She used to bring out things from me that I was not even aware [I possessed]. For example, she made the film Astu! (2014) after seeing my father deal with Alzheimer’s. She had seen how sad I was. At that time, I was unable to deal with my sorrow. So, she wrote the character Chanamma for me in Astu! The character was such that she had overcome her sorrow. Whatever I wanted to do in my personal life, she let me do it through the film.

Sumitra Bhave (1943–2021): Filmmaker who continued her social work through cinema

Chanamma taught this to me. She keeps saying, 'Let it be, it’s okay.' She helped me heal. People used to ask her [Bhave] why aren’t you roping in a Kannada actress for this role? But she was firm about casting me. Apart from my acting capabilities, she knew my personal life. She also knew that by doing this role, I will be gaining a lot personally, which I did. We shared such a deep bond.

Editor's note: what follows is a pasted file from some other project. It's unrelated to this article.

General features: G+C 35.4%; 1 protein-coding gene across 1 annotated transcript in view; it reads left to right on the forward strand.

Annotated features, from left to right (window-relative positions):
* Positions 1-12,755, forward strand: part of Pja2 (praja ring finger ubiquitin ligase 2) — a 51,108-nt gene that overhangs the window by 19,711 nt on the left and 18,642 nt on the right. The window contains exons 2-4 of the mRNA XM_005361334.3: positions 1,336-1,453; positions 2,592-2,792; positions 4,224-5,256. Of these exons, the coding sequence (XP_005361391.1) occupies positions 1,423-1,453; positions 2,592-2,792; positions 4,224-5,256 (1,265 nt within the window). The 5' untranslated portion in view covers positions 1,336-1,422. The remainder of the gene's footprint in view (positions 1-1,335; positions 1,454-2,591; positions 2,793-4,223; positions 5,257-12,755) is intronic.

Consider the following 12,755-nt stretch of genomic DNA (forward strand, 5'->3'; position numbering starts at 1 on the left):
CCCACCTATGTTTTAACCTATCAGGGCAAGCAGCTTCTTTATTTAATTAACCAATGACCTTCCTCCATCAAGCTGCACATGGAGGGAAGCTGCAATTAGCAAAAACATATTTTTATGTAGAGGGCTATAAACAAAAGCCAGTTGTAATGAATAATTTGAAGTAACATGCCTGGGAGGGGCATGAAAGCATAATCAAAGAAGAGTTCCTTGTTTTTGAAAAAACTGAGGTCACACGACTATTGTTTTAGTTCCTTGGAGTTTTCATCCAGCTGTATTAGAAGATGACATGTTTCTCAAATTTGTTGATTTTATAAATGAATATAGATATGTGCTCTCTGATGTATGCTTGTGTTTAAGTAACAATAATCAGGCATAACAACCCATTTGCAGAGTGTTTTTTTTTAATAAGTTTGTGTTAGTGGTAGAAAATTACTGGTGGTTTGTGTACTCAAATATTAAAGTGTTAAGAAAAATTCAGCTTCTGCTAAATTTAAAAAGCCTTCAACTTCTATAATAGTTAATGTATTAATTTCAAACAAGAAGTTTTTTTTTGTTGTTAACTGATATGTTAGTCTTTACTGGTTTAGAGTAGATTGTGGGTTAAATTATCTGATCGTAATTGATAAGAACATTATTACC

There was equality on her sets. She used to ask me and others about a particular shot. Although the final decision was taken by her and Sunil [Sukthankar, her co-director], she used to seek everyone’s opinion on the sets. Even if a spot boy made a suggestion, she would consider it. She taught us to behave with everyone with equality and love.

Amruta Subhash with Mohan Agashe in Astu!

At the end of Astu!, Mohan Agashe sir addresses me as aai [mother]. This wasn’t part of the script. But after she saw the relationship between him and me, she suggested it to him at the last moment and it touched me. When I got the National award for that role, MS Sathyu, who was on the jury, told me, 'That ‘aai’ got you the award'. If Sumitra maushi hadn’t suggested that, I wouldn’t have got the National award.

How did you prepare for your character?